I can’t tell you how many times I sat down to the PC and my daughter would suddenly need to use the computer, or my son would need help with homework, or my boyfriend would just need attention. Families take a lot of time and energy, and they are so worth it. But this means that taking those moments you get to write, pouncing on them and using them to your advantage means EVERYTHING. Even the few minutes you have on a car trip to think about the story and come up with a plan to jot down on a note is better then nothing at all.


Finishing feels SOOOOOO GOOD. (Yes, read that however you want.)

When I finally completed that chapter that I had been stuck on for a year I was so excited. I almost wanted to dance for joy. I texted four people and told them I’M FINISHED! I was that happy.

Whatever you’re working on, finish it. Doesn’t matter if it’s terrible, if you have to throw it out and start over, or if you just want to burn it in a fire. Finish it. That sense of completion will give you more inspiration and perseverance then all the self help and uplifting posters with kitties hanging in there that you will ever see.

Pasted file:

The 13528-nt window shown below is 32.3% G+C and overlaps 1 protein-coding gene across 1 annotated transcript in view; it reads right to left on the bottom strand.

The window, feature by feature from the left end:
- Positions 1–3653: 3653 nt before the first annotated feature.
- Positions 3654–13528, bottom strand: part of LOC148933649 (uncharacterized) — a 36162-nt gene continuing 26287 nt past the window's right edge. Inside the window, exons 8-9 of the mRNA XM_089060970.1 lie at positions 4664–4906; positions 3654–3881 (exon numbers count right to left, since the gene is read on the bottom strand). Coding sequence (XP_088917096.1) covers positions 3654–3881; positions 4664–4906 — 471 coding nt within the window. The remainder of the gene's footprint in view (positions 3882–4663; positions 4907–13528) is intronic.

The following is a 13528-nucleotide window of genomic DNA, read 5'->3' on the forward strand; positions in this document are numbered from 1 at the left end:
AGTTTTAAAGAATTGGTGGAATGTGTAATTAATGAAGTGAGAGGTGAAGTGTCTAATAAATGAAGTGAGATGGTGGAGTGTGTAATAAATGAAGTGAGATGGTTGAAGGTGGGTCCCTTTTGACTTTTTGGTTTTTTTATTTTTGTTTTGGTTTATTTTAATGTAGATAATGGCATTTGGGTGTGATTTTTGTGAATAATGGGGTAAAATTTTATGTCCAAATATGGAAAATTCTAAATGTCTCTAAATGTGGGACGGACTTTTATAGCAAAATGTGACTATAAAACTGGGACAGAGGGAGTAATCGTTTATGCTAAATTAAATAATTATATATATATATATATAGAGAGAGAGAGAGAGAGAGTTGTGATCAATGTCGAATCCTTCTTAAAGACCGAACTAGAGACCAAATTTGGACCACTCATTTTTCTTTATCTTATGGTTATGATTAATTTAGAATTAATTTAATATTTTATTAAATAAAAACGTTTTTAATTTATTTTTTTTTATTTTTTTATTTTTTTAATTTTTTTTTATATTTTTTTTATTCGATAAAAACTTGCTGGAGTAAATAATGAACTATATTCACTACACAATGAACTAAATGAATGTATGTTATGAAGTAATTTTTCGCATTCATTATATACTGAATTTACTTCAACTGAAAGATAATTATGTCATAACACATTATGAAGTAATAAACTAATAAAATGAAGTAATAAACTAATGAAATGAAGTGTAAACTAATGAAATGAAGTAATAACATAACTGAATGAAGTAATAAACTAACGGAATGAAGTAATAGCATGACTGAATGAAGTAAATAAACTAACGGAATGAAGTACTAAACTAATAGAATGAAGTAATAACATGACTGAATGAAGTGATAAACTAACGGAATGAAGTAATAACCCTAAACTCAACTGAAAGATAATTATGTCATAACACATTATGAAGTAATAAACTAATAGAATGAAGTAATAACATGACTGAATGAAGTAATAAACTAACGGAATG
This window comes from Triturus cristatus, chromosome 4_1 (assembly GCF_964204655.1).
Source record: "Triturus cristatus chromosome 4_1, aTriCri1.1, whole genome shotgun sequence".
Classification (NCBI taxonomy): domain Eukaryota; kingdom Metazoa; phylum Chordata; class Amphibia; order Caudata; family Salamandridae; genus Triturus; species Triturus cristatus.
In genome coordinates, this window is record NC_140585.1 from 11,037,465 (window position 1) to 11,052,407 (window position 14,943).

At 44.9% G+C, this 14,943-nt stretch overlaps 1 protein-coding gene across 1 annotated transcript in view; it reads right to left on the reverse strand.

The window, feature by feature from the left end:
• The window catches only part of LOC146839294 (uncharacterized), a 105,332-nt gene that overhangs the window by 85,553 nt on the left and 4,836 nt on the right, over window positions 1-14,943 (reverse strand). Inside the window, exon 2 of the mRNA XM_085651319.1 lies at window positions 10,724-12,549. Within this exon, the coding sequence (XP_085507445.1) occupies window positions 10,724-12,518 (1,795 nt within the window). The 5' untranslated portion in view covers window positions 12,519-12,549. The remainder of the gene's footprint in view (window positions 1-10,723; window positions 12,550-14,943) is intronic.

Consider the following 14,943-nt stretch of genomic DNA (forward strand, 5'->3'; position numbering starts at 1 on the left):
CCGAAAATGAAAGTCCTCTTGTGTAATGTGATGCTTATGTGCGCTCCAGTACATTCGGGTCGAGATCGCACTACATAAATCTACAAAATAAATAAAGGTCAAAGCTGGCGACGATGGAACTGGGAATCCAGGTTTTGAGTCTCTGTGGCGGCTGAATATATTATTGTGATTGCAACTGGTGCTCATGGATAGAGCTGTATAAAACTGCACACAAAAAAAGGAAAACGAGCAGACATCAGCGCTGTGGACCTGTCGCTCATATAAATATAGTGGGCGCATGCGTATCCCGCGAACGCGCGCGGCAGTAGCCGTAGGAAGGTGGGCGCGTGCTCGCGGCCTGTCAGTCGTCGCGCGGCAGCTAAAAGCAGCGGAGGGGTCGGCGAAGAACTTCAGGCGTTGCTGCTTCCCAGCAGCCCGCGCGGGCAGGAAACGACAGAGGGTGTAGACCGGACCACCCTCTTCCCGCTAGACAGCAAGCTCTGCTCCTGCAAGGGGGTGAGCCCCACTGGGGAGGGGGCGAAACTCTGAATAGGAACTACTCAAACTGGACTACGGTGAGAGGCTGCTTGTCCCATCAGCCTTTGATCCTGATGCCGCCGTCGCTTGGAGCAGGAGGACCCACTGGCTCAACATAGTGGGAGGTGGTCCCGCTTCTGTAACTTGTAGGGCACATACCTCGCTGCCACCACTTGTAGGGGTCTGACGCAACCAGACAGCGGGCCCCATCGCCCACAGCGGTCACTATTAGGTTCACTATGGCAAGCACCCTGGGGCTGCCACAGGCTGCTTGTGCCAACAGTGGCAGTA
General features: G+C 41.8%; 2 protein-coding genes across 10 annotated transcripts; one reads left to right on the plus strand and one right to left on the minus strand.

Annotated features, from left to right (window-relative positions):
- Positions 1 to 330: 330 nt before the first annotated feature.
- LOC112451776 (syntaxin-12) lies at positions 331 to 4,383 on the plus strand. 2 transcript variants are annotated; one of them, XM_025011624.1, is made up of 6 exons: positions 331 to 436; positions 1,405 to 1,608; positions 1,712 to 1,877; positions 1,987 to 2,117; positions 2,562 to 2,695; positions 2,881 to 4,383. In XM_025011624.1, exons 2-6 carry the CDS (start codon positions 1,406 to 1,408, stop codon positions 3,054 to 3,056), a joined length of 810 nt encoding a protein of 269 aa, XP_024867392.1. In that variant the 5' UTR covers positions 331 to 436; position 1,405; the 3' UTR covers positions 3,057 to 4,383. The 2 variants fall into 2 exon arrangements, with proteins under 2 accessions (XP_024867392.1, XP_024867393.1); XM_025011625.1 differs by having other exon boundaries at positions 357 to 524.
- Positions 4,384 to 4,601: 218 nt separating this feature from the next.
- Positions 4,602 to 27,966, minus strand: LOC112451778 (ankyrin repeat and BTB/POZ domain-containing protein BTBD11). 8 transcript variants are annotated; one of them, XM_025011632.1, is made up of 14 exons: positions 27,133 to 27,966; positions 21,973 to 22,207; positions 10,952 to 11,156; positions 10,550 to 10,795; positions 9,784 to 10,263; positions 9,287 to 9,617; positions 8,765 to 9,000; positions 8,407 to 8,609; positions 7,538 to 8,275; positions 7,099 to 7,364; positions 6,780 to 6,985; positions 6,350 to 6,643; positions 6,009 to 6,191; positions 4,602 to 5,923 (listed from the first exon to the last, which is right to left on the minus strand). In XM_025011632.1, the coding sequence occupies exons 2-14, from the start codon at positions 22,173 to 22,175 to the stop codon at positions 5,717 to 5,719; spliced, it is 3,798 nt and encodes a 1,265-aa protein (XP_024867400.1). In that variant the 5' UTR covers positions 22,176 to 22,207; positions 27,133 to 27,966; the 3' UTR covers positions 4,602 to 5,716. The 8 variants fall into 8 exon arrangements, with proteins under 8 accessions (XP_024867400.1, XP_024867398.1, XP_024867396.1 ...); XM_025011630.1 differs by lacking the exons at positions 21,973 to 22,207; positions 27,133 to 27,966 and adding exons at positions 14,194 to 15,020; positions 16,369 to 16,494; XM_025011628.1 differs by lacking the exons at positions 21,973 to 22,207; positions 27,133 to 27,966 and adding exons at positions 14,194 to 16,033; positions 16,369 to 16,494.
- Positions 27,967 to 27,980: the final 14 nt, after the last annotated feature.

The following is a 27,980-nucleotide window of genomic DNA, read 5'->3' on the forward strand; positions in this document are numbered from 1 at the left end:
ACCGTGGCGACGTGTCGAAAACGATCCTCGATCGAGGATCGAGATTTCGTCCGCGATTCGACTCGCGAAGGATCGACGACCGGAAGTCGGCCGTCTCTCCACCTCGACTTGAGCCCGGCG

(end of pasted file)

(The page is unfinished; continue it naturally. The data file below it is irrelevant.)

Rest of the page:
Posted by on October 28, 2014 in On Writing


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What’s New?

If you’ve been following my blog for any ammount of time you know I’ve been working on a novel, “Mermaid’s Curse.” I’ve posted a few snippets of the content, and I’ve gotten some good feedback from people who have read it. THey like the pace and the tension between the characters. They find the plot, what I’ve mentioned of it, good.

First, what’s changed: It is no longer a single novel.

While writing this novel, which was suppose to be 80,000 words at least, I discovered that the story had a natural break in the middle of it. The first half is about Marizza and Artiro, how they meet, fall in love, and eventually have Okira. Okira is the cursed mermaid in the title. The second half is about Okira and Brother Hawk, and how they break the curse. Two distinct tales balance around the same curse, but focusing on separate people.